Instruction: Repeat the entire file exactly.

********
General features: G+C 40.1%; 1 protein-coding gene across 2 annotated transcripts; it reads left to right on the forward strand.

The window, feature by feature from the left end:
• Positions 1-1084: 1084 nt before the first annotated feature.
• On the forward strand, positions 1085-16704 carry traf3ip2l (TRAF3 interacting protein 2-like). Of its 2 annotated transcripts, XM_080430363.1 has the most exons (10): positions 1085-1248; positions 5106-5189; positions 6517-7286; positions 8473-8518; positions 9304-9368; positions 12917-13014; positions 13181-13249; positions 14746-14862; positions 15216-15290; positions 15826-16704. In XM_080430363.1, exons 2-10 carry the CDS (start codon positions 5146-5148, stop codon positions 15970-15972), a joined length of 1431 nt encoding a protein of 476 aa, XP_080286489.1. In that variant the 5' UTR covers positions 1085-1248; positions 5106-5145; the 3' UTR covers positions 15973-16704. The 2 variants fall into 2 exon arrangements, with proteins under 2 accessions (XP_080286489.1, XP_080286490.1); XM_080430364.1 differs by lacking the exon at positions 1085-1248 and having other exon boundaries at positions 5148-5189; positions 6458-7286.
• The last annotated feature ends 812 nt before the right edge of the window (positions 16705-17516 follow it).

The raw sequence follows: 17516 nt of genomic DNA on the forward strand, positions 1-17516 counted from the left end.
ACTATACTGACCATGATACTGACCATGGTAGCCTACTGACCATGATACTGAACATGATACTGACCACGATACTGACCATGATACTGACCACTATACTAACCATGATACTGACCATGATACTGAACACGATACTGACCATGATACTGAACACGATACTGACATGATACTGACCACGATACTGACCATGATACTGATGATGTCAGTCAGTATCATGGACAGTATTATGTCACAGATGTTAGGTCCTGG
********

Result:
General features: G+C 40.1%; 1 protein-coding gene across 2 annotated transcripts; it reads left to right on the forward strand.

The window, feature by feature from the left end:
• Positions 1-1084: 1084 nt before the first annotated feature.
• On the forward strand, positions 1085-16704 carry traf3ip2l (TRAF3 interacting protein 2-like). Of its 2 annotated transcripts, XM_080430363.1 has the most exons (10): positions 1085-1248; positions 5106-5189; positions 6517-7286; positions 8473-8518; positions 9304-9368; positions 12917-13014; positions 13181-13249; positions 14746-14862; positions 15216-15290; positions 15826-16704. In XM_080430363.1, exons 2-10 carry the CDS (start codon positions 5146-5148, stop codon positions 15970-15972), a joined length of 1431 nt encoding a protein of 476 aa, XP_080286489.1. In that variant the 5' UTR covers positions 1085-1248; positions 5106-5145; the 3' UTR covers positions 15973-16704. The 2 variants fall into 2 exon arrangements, with proteins under 2 accessions (XP_080286489.1, XP_080286490.1); XM_080430364.1 differs by lacking the exon at positions 1085-1248 and having other exon boundaries at positions 5148-5189; positions 6458-7286.
• The last annotated feature ends 812 nt before the right edge of the window (positions 16705-17516 follow it).

The raw sequence follows: 17516 nt of genomic DNA on the forward strand, positions 1-17516 counted from the left end.
ACTATACTGACCATGATACTGACCATGGTAGCCTACTGACCATGATACTGAACATGATACTGACCACGATACTGACCATGATACTGACCACTATACTAACCATGATACTGACCATGATACTGAACACGATACTGACCATGATACTGAACACGATACTGACATGATACTGACCACGATACTGACCATGATACTGATGATGTCAGTCAGTATCATGGACAGTATTATGTCACAGATGTTAGGTCCTGG